Bobby Rydell, actor and hit singer from the 1950s and 60s, recently underwent a combined liver and kidney transplant at Jefferson, smack dab in the middle of the “Wildwood Days” (1963) of summer.
The South Philadelphia native, known for such hits as “Volare” (1960), “Kissin’ Time” (1959) and “Wild One” (1960), still calls the city home. So, when he needed a lifesaving transplant, he came to Jefferson.
“Mr. Rydell did not have very long to live,” says Cataldo Doria, MD, PhD, FACS, the Nicoletti Family Professor of Transplant Surgery and director of the Division of Transplant Surgery at Jefferson, as well as co-director of the Liver Tumor Center.
The patient had been placed on the transplant list in late spring.
The seriousness of his condition and the rarity of his situation – he needed simultaneous transplants of two organs – placed him close to the top of the list.
“I was at home eating breakfast when the call came from Jefferson that they had both organs,” recalls Rydell. “My wife and I packed up and headed to Jefferson immediately to prepare for surgery.”
In fact, Rydell was not the primary recipient of the liver; rather, a child on the waiting list for a new liver at Nemours/Alfred I. duPont Hospital for Children was the call. But because a liver can regenerate, surgeons can now perform so-called split-liver transplants, doubling the number of beneficiaries.
In Rydell’s case, he would get the larger portion of the liver and a kidney from the donor, with the small part of the donor liver – about 25 percent – going to a pediatric patient.
Warren Maley, MD, director of Jefferson’s Live Donor Liver Transplant Program, traveled to the hospital where the donor was to procure the organs. First, he split the liver inside the donor’s body before removing the two parts.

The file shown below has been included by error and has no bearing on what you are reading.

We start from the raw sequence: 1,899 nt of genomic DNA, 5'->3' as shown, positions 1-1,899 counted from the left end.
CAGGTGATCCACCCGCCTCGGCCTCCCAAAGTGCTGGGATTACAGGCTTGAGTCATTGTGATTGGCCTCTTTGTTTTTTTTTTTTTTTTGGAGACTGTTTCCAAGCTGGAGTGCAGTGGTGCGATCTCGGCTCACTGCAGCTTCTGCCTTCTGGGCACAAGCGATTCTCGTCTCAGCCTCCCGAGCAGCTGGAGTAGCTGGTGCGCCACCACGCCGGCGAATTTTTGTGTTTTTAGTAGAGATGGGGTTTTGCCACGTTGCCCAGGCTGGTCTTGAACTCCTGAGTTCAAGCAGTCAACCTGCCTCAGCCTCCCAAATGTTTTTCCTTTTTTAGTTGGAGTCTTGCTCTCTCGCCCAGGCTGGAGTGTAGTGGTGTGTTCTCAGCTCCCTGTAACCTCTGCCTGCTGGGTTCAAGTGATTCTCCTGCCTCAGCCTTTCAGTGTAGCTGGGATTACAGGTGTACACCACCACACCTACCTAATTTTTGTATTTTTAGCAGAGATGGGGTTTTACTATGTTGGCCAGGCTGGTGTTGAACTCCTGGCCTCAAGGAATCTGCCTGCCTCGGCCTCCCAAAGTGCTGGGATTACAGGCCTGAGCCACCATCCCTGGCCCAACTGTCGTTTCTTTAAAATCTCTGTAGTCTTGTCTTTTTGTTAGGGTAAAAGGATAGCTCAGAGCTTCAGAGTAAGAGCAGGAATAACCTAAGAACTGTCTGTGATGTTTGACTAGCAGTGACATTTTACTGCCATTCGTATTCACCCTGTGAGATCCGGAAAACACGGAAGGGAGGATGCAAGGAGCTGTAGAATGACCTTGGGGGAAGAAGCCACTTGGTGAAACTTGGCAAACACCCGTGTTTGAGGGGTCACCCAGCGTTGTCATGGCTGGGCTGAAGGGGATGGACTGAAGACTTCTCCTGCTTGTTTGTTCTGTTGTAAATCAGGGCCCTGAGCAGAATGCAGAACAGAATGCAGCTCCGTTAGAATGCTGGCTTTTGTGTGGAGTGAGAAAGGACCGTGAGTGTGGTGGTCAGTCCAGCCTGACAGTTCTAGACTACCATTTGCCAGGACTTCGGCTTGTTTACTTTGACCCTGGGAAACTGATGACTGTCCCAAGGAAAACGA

Dr. Maley sent the larger portion of the liver and the kidney to Jefferson where Rydell waited in an operating room. The surgeon accompanied the smaller portion of the organ to Nemours/Alfred I. duPont Hospital for Children in Delaware to assist with the pediatric transplant.
Back in Philadelphia, Drs. Doria and Ramirez proceeded with Rydell’s transplant.
The surgery was a great success. Rydell’s recovery continues to progress on schedule.
“We are thrilled with his results and hope that he will resume his normal life — including a return to the stage,” says Dr. Doria.
With his new lease on life, Rydell advocates for organ donation, telling KYW Newsradio it truly is “the gift of life.”
With the help of his team of transplant surgeons at Jefferson, this American icon of the early days of rock and roll still has “A Lot of Living to Do” (Bye Bye Birdie, 1963).